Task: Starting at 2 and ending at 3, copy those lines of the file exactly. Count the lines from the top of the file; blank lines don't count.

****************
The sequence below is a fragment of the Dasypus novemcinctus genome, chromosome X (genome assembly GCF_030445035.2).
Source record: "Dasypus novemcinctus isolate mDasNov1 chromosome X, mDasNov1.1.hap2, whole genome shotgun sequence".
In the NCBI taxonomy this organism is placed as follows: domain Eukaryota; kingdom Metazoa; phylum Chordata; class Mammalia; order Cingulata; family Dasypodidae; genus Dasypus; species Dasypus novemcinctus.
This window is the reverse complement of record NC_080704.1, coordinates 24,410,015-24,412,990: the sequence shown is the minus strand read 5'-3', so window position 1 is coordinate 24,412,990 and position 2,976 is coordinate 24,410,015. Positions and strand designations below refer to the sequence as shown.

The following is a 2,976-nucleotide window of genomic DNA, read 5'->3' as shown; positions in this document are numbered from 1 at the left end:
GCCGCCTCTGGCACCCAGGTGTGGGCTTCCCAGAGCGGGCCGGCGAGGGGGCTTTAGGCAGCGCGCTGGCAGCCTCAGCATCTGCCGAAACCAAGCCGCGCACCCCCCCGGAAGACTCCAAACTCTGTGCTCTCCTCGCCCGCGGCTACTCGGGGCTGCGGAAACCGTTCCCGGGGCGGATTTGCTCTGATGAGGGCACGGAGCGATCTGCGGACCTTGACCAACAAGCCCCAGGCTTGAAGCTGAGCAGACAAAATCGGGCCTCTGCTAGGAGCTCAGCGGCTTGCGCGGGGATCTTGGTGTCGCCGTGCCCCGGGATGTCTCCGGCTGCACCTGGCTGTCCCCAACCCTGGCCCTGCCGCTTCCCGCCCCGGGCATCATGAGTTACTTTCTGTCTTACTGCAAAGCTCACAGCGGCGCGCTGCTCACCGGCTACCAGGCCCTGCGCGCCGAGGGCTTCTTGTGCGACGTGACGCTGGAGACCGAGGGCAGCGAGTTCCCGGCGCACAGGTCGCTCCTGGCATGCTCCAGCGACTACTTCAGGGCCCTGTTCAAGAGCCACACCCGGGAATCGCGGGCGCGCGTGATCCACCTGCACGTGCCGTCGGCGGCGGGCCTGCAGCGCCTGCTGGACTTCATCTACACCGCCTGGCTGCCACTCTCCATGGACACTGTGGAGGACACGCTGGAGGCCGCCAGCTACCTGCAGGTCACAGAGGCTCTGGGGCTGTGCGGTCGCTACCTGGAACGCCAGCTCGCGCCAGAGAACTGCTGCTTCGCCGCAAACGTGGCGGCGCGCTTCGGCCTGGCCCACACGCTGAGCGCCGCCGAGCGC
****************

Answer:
Source record: "Dasypus novemcinctus isolate mDasNov1 chromosome X, mDasNov1.1.hap2, whole genome shotgun sequence".
In the NCBI taxonomy this organism is placed as follows: domain Eukaryota; kingdom Metazoa; phylum Chordata; class Mammalia; order Cingulata; family Dasypodidae; genus Dasypus; species Dasypus novemcinctus.